Marines untangling kinks in Windows 10 transition

The Marines Corps isn’t exactly sure how it is going to go about adopting Windows 10 by 2017, but it is planning on meeting the deadline and soliciting industry’s help in doing it.

“We’ve got 90,000 unclassified computers, probably another 30,000 tactical computers that we have to put [Windows 10] onto, we have programs of record, we have every sort of vehicle, everything is connected now,” Ronald Zich executive assistant for Marine Corps Headquarters Command, Control, Communications and Computers said Jan. 22. “If you ask me today if we are going to get there, I’m going to tell you ‘Absolutely,’ I just don’t know how yet. So, if your company has some Windows 10 experience, if you have some experts on how to do 120,000 computers on multiple network … let me know.”

The Marine Corps is planning on finishing the Windows 10 transition in 2016 Zich told Federal News Radio after an AFCEA event in Vienna, Virginia. The Marines are already working with contract partners, systems command and the Defense Information Systems Agency.

Zich said once the Windows 10 image is published by the Defense Department, which will probably be within the next month; the Marines will begin executing the transition.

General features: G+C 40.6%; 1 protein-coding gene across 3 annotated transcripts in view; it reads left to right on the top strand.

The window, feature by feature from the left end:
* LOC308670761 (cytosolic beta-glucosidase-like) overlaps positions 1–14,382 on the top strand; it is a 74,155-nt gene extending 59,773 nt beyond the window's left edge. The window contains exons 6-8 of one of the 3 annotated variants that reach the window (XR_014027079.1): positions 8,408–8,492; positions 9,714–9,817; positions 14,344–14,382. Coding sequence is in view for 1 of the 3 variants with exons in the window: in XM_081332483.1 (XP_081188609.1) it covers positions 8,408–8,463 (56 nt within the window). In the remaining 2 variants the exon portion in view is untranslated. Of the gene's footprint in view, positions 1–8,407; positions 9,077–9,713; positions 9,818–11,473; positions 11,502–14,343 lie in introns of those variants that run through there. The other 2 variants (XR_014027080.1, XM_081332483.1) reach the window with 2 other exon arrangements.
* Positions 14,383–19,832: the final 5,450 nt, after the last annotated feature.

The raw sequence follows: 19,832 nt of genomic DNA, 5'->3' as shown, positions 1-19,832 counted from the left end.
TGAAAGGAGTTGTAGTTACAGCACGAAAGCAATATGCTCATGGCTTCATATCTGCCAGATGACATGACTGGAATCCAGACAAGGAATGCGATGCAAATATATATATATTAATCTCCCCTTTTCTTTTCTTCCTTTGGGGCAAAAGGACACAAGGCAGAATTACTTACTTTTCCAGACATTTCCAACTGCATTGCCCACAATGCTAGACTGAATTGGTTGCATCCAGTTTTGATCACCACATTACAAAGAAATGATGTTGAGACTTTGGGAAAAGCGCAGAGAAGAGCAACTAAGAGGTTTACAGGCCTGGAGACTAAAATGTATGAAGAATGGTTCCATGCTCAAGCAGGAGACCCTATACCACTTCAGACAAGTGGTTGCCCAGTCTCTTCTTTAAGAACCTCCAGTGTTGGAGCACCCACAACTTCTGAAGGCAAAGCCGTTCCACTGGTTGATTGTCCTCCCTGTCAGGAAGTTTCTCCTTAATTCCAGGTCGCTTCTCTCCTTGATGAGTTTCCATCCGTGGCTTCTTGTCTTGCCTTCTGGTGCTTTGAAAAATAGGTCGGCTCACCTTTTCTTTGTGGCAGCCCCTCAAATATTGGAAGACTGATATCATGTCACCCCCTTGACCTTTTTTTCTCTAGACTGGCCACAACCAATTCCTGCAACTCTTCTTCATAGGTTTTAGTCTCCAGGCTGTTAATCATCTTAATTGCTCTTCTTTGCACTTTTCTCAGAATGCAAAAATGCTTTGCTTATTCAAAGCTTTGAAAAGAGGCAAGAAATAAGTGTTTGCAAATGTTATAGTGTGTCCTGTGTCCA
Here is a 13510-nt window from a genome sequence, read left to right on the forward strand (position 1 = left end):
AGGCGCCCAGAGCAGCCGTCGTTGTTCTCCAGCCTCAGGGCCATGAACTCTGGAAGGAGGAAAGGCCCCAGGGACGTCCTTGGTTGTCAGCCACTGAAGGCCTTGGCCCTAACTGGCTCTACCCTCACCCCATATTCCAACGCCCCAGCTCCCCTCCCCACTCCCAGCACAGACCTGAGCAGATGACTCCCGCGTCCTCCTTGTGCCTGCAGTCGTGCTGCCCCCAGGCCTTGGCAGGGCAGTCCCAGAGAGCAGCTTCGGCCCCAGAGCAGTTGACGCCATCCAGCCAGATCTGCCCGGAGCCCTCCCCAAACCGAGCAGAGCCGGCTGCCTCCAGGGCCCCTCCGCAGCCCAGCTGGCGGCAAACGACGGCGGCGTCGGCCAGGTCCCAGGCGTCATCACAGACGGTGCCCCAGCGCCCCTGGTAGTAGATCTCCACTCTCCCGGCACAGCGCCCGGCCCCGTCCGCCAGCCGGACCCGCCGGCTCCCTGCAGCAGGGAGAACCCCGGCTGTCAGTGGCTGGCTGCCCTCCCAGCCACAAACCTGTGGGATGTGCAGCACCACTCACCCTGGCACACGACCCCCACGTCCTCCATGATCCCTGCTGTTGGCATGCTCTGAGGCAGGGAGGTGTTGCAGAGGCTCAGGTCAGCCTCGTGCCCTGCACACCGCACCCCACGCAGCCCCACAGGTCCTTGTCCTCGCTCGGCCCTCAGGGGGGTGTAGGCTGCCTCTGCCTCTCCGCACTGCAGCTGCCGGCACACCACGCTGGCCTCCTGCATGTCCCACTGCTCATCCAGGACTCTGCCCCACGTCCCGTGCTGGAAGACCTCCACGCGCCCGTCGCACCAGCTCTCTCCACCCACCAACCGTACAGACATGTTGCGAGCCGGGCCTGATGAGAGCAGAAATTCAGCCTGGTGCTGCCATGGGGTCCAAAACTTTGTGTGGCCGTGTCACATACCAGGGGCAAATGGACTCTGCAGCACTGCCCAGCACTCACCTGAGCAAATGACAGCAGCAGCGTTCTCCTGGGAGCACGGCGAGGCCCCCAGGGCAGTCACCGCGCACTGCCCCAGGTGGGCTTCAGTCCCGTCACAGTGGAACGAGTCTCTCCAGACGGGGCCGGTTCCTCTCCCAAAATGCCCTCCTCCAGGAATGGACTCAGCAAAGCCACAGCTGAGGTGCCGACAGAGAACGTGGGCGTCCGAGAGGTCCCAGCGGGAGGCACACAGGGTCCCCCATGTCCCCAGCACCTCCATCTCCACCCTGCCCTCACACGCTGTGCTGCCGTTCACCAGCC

The image “provides administrators with a common core operating picture that makes it easier to identify and isolate anomalies. …  In addition to reducing security risks, building [a secure host baseline] image lowers the overall cost of managing a network,” a National Security Agency factsheet states.

The Marine Corps is going to transition the easier computer systems to Windows 10 before it moves to more complicated architectures, Zich said.

“We are going to get our lessons learned and then we are going to start nibbling away at our harder projects,” Zich said.

DoD Chief Information Officer Terry Halvorsen directed a rapid transition to Windows 10 starting January 2016 for all DoD information systems in a November memo.

DoD is currently working with a jumble of different operating systems from Windows 7 and 8 all the way down to Windows XP, which was first released in 2001.

“What the Department of Defense is looking to do is improve its security stance and to provide for more consistency throughout the agency,” Nigel Hughes, vice president of sales at SteelCloud told Federal News Radio. “This is a major undertaking. There are obviously millions of desktops throughout the Department of Defense. To move everyone to a Windows 10 platform is a significant undertaking, but it brings tremendous benefit to the department.”

Zich said Windows 10 will offer some security advantages for the Marine Corps.

“There’s a lot of aging desktops in and around the department that will all benefit from being able to move to the state-of-the-art [operating system],” Hughes said. “That will provide for much more communications consistency, reliability and security. If everybody has the same security platform I think it’s going to make tremendous benefit to the department.”

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